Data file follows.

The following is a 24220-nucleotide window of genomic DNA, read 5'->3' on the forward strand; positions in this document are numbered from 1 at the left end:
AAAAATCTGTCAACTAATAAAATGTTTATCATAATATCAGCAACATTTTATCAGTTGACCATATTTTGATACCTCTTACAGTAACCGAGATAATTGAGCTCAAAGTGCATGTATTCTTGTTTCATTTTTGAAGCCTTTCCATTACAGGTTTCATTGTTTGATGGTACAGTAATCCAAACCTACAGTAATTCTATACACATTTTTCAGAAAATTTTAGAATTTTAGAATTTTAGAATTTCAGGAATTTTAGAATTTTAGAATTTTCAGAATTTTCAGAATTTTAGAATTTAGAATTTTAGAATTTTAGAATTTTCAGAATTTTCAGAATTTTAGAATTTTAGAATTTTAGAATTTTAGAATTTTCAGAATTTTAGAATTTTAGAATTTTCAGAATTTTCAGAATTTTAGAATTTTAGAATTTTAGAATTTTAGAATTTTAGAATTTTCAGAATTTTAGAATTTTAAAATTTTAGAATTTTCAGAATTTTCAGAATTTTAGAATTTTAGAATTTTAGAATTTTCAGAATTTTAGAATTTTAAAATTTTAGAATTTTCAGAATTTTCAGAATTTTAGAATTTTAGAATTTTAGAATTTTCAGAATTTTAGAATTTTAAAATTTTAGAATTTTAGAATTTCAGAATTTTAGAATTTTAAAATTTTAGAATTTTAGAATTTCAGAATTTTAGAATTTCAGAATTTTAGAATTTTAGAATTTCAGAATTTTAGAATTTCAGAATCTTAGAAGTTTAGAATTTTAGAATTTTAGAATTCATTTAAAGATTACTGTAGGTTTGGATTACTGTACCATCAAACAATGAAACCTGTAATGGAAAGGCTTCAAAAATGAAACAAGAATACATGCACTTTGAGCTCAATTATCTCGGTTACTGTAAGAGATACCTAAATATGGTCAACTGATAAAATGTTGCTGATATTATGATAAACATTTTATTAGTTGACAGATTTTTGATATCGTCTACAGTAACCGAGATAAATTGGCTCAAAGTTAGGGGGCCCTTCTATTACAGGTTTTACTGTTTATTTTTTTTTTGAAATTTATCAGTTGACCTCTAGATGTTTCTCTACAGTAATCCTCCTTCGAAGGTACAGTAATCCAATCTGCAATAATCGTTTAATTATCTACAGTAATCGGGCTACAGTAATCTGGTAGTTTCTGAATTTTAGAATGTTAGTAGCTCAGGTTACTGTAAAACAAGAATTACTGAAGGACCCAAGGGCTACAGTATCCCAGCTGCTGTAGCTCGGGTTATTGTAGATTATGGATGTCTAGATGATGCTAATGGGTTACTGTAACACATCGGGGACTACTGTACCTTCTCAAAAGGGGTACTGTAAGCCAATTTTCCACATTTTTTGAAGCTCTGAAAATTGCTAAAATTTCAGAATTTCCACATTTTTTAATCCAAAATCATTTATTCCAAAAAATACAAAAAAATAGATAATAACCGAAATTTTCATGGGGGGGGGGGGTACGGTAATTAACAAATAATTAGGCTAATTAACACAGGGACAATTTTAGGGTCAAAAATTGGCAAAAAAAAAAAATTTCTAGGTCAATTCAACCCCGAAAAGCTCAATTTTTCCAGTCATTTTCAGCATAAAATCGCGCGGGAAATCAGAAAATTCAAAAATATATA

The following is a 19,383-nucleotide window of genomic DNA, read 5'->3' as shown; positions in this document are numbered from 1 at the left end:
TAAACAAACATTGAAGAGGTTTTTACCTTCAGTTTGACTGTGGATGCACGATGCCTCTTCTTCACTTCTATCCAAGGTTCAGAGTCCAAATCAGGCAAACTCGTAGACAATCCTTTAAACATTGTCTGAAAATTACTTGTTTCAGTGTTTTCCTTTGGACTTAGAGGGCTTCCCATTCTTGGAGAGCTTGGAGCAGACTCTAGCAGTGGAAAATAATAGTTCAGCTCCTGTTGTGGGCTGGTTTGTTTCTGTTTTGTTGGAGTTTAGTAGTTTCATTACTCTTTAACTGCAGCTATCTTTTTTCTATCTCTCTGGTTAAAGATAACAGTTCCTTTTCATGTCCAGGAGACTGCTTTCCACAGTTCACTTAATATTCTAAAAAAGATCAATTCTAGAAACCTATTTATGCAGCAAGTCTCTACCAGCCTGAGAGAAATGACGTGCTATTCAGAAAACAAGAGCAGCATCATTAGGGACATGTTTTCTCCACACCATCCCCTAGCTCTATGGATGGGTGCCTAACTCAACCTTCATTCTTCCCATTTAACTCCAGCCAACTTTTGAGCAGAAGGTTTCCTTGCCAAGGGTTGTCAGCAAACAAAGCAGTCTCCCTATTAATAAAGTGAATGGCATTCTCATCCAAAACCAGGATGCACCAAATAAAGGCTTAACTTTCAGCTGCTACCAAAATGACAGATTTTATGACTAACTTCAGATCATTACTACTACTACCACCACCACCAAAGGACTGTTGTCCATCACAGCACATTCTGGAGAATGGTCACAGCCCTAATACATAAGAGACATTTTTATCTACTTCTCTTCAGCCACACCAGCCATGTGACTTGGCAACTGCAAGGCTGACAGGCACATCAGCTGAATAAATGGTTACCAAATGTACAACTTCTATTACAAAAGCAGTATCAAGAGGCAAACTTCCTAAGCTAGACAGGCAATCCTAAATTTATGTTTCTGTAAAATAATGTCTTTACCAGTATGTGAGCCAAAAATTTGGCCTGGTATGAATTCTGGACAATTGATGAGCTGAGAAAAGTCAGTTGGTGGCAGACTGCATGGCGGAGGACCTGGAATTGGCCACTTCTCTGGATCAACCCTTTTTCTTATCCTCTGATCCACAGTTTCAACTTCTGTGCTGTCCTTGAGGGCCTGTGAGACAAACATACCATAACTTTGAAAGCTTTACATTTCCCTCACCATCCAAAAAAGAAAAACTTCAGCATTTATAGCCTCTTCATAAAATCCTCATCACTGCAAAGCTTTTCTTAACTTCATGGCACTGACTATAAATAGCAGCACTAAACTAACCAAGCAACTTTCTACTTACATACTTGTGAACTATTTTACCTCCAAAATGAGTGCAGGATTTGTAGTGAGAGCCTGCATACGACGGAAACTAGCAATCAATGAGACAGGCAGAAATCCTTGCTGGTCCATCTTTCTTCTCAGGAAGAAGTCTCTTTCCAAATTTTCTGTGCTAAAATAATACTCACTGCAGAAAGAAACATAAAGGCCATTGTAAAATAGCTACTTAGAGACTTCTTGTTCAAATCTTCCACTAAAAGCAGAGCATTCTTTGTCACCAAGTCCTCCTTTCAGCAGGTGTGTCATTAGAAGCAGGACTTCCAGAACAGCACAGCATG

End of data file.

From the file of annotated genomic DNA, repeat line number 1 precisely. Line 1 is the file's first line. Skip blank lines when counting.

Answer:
The following is a 24220-nucleotide window of genomic DNA, read 5'->3' on the forward strand; positions in this document are numbered from 1 at the left end: